bottom supplementary, rather than competitive. Terra cotta is not a substi-
tute for stone. Under certain conditions and for certain architectural efTect
terra cotta should not be used. Under other conditions and for other archi-
tectural effects, stone of one kind or another should be used. The trouble
is that many architects and many more laymen do not fully understand
what the comparative merits of the two materials are ; and consequently
they frequently use stone when terra cotta would have better served their
purpose, or they use terra cotta when a more appropriate effect could have
been obtained with stone. Nor is that all. The comparative use of the two
materials is confused by the fact that terra cotta is cheaper and more flexible
material than stone and that consequently it is often used as a substitute
for stone, not because the architect wants to use terra cotta but because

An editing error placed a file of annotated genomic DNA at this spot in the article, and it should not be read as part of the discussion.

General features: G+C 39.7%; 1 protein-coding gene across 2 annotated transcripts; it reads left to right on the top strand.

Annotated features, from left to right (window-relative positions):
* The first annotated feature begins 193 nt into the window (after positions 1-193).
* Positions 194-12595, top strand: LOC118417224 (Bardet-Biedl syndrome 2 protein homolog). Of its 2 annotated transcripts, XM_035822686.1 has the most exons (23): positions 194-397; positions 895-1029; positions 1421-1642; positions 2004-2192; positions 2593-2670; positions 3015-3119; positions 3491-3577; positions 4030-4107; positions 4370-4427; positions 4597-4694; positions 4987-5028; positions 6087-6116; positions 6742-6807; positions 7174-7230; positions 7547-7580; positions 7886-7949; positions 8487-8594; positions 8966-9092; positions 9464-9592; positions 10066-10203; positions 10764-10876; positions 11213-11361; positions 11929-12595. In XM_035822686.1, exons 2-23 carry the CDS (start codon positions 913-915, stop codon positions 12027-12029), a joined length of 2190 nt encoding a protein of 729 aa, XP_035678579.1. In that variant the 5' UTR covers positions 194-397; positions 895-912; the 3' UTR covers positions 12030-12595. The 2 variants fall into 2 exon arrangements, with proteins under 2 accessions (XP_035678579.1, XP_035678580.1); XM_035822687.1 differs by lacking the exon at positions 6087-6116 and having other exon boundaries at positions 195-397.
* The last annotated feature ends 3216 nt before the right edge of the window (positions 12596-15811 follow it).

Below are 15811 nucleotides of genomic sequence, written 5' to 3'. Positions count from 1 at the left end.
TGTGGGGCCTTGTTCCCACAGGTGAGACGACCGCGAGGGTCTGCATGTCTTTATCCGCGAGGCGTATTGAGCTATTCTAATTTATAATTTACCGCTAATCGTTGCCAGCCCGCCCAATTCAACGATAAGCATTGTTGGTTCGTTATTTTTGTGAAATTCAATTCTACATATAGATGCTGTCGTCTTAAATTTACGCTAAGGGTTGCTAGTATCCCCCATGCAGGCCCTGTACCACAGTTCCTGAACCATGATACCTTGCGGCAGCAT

he cannot afford to use stone. Under such circumstances, he usually com-
promises by specifying a kind of terra cotta which is made to look as much
as possible like stone ; and the manufacturer of terra cotta is required to
produce a "sham" material in which the substantial and characteristic
merits of each material is sacrificed for the sake of putting up a false appear-
ance. The terra cotta makers naturally dislike to manufacture a material
for which they obtain no credit, and which has no advantage save cheap-
ness ; and for years they have protested against the merely imitative use
of terra cotta. Their protests have had some effect. Terra cotta is now